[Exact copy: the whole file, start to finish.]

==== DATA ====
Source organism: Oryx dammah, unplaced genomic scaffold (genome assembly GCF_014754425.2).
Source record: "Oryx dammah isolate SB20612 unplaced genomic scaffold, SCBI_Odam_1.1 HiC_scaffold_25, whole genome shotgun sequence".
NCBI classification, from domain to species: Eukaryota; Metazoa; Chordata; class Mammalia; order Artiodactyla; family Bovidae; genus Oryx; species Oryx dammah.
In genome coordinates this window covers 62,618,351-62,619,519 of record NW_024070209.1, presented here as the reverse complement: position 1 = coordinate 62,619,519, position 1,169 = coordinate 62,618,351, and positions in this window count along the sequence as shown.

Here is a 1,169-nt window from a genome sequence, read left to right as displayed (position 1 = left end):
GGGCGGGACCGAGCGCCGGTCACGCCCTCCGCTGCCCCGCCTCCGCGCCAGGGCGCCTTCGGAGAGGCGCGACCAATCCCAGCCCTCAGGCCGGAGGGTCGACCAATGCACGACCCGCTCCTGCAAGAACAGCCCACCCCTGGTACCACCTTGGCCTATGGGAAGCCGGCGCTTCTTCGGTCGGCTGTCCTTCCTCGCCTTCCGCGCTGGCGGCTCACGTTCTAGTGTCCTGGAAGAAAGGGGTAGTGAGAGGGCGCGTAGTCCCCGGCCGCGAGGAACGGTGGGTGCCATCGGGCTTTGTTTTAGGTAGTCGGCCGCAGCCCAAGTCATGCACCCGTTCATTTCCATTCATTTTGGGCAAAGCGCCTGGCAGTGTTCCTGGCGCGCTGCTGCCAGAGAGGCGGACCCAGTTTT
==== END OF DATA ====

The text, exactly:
Source organism: Oryx dammah, unplaced genomic scaffold (genome assembly GCF_014754425.2).
Source record: "Oryx dammah isolate SB20612 unplaced genomic scaffold, SCBI_Odam_1.1 HiC_scaffold_25, whole genome shotgun sequence".
NCBI classification, from domain to species: Eukaryota; Metazoa; Chordata; class Mammalia; order Artiodactyla; family Bovidae; genus Oryx; species Oryx dammah.
In genome coordinates this window covers 62,618,351-62,619,519 of record NW_024070209.1, presented here as the reverse complement: position 1 = coordinate 62,619,519, position 1,169 = coordinate 62,618,351, and positions in this window count along the sequence as shown.

Here is a 1,169-nt window from a genome sequence, read left to right as displayed (position 1 = left end):
GGGCGGGACCGAGCGCCGGTCACGCCCTCCGCTGCCCCGCCTCCGCGCCAGGGCGCCTTCGGAGAGGCGCGACCAATCCCAGCCCTCAGGCCGGAGGGTCGACCAATGCACGACCCGCTCCTGCAAGAACAGCCCACCCCTGGTACCACCTTGGCCTATGGGAAGCCGGCGCTTCTTCGGTCGGCTGTCCTTCCTCGCCTTCCGCGCTGGCGGCTCACGTTCTAGTGTCCTGGAAGAAAGGGGTAGTGAGAGGGCGCGTAGTCCCCGGCCGCGAGGAACGGTGGGTGCCATCGGGCTTTGTTTTAGGTAGTCGGCCGCAGCCCAAGTCATGCACCCGTTCATTTCCATTCATTTTGGGCAAAGCGCCTGGCAGTGTTCCTGGCGCGCTGCTGCCAGAGAGGCGGACCCAGTTTT